Toni Morrison: the Bluest Eye and Sula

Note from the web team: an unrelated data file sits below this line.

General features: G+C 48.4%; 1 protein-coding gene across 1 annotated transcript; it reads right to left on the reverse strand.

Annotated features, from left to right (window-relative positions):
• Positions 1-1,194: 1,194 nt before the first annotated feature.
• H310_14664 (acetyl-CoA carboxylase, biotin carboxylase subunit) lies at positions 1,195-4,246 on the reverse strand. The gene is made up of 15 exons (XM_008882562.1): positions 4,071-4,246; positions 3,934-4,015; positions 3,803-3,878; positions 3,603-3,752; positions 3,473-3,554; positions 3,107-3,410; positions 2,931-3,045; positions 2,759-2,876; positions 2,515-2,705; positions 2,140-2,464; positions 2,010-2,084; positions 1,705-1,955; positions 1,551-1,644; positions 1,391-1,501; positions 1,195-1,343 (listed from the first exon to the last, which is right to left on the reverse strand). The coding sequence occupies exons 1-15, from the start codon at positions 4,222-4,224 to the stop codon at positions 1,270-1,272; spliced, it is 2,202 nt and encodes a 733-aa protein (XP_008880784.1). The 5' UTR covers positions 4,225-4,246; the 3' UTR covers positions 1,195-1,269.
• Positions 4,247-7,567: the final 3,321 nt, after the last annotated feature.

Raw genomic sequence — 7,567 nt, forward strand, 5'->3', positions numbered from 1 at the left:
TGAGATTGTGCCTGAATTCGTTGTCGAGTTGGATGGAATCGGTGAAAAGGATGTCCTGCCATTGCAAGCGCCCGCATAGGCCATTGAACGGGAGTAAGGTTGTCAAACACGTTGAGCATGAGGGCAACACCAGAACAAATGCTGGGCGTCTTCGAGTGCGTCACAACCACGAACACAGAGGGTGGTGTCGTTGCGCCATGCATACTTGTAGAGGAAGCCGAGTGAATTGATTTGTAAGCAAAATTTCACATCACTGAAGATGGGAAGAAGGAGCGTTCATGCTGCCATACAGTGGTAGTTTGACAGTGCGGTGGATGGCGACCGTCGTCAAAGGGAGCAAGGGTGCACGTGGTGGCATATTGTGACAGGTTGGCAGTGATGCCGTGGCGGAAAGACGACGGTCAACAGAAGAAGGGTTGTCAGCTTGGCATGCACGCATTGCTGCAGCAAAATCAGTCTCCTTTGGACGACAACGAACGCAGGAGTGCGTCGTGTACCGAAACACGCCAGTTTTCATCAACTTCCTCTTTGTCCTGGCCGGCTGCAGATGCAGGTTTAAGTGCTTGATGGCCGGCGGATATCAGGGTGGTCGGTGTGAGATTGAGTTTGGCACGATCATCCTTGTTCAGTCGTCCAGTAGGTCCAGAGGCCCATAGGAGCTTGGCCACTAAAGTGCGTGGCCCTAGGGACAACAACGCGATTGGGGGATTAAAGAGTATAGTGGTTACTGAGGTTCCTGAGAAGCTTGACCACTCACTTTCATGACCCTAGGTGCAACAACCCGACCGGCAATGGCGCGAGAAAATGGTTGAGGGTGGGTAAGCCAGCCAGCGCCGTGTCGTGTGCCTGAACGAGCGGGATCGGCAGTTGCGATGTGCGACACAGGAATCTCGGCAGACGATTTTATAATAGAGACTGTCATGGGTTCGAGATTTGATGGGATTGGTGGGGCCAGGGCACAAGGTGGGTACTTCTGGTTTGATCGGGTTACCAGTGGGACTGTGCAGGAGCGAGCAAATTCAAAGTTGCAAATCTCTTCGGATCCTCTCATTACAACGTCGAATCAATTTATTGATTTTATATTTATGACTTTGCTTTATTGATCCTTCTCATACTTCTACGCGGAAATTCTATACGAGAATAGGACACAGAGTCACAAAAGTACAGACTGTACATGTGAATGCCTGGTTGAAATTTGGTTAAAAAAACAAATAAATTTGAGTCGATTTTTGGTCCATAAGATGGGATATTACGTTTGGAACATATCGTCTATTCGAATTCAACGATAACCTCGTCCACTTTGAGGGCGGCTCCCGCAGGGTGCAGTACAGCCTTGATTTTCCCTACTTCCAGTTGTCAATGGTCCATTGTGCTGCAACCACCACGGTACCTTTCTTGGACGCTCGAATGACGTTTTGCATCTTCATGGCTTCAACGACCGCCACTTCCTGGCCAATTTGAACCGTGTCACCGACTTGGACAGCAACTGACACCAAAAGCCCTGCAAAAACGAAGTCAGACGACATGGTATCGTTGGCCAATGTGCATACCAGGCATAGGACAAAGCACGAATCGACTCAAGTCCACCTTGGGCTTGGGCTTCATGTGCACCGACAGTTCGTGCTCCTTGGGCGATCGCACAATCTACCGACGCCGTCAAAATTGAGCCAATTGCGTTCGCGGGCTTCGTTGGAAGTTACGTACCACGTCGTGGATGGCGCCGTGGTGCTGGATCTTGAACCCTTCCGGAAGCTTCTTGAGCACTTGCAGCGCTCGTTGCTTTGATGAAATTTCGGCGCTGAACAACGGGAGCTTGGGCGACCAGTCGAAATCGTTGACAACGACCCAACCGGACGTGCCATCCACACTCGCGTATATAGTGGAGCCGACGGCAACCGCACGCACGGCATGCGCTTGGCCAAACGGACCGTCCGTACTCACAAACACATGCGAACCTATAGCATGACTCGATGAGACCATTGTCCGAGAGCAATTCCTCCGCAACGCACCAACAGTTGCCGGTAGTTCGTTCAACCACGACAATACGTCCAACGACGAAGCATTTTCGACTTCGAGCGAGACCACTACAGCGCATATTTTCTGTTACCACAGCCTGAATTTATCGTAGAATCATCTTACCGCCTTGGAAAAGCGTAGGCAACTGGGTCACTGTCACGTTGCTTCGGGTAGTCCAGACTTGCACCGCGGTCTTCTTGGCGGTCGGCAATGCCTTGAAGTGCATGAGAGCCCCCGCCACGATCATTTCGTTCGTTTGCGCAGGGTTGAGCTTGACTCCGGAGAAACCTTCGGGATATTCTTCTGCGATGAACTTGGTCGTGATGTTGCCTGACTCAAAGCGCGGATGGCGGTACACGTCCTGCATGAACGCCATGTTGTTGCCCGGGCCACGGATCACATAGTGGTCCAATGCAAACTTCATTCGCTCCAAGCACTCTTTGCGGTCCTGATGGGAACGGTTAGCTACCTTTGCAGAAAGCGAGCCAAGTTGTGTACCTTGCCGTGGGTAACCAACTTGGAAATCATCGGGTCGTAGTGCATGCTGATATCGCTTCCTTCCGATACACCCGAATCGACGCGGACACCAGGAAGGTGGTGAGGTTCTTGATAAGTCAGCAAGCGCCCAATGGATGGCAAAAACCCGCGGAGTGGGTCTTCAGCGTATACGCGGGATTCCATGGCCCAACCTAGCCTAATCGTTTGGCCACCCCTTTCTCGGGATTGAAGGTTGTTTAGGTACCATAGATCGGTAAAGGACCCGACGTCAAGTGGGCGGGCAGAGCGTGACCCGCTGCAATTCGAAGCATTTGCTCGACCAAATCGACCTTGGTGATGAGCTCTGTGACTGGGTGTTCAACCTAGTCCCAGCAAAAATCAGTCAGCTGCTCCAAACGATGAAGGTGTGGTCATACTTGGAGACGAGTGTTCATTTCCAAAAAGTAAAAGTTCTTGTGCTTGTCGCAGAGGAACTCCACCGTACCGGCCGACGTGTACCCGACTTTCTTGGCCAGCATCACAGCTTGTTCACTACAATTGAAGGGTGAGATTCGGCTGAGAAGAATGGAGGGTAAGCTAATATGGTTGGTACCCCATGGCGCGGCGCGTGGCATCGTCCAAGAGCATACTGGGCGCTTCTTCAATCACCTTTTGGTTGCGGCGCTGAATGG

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African- American folklore is arguably the basis for most African- American literature. In a country where as late as the 1860's there were laws prohibiting the teaching of slaves, it was necessary for the oral tradition to carry the values the group considered significant. Transition by the word of mouth took the place of pamphlets, poems, and novels. Themes such as the quest for freedom, the nature of evil, and the powerful verses the powerless became the themes of African- American literature. In a book called Fiction and Folklore: the novels of Toni Morrision author Trudier Harris explains that "Early folk beliefs were so powerful a force in the lives of slaves that their masters sought to co-opt that power. Slave masters used such beliefs in an attempt to control the behavior of their slaves"(Harris 2). Masters would place little black coffins outside the cabins of the slaves in a effort to restrain their movements at night; they perpetuated ghost lore and created tales of horrible supernatural animals wondering the outsides of the plantation in order to frighten slaves from escape or trans-plantation visits. Tales of slaves running to the north became legendary. Oral tales of escapes and long journeys north through dangerous terrain were very common among every slave on every plantation. Many of these tales seem to be similar to the universal tales and myths like The Odyssey or Gilgemish. Slaves on every plantation were telling tales that would later be the groundwork for African-American literature.African- American folklore has since been taken to new levels and forms. Writers have adopted these themes and have fit them into contemporary times. Most recently author Toni Morrison has taken the African- American folklore themes and adapted them to fictional literature in her novels. Morrison comments on her use of the African-American oral tradition in an interview with Jane Bakerman. "The ability to be both print and oral literature; to combine those aspects so that the stories can be read in silence, of course, but one should be able to hear them as well. To make a story appear oral, meandering, effortless, spoken. To have the reader work with the authorin construction of the book- is what's important"(Bakerman 122).In all of Morrison's novels it is easy to see her use of African- American folklore along with traditional fiction. In the novels The Bluest Eye and Sula, Morrison creates settings and characters that produce an aura of unreality, that which is directly borrowed from African- American folklore. With the aura of unreality in Morrison's characters and settings, her plots scream with real life themes such as murder, war, poverty, sexual abuse, and racism. In The Bluest Eye and Sula, Morrison combines fiction and folklore to create two chilling stories about black communities struggling to define themselves.The Bluest Eye is not just a story about young impressionable black girls in the Midwest; it is also the story of African- American folk culture in process. The character Claudia MacTeer is the narrator for this folk tale. Claudia gives a voice to Pecola Breedlove's story and to the community. The story is shaped from the beginning with the expectation of reader involvement and with the presumption of an audience. The brief preface that begins "Quiet as it's kept, there were no marigolds in the fall of 1941", serves to establish Claudia as the communal rehearser of tragedy. Her first person narration establishes a close relationship between herself and the reader. Like many of Morrison's novels, The Bluest Eye shows the heroic and failed efforts of a struggling black community. With the use of a first person narrator, Morrison is able to make the story seem oral and it also requires the reader to participate with her in the making of the story. Morrison has commented "My writing expects, demands participatory reading, and that I think is what literature is supposed to do. It's not just...
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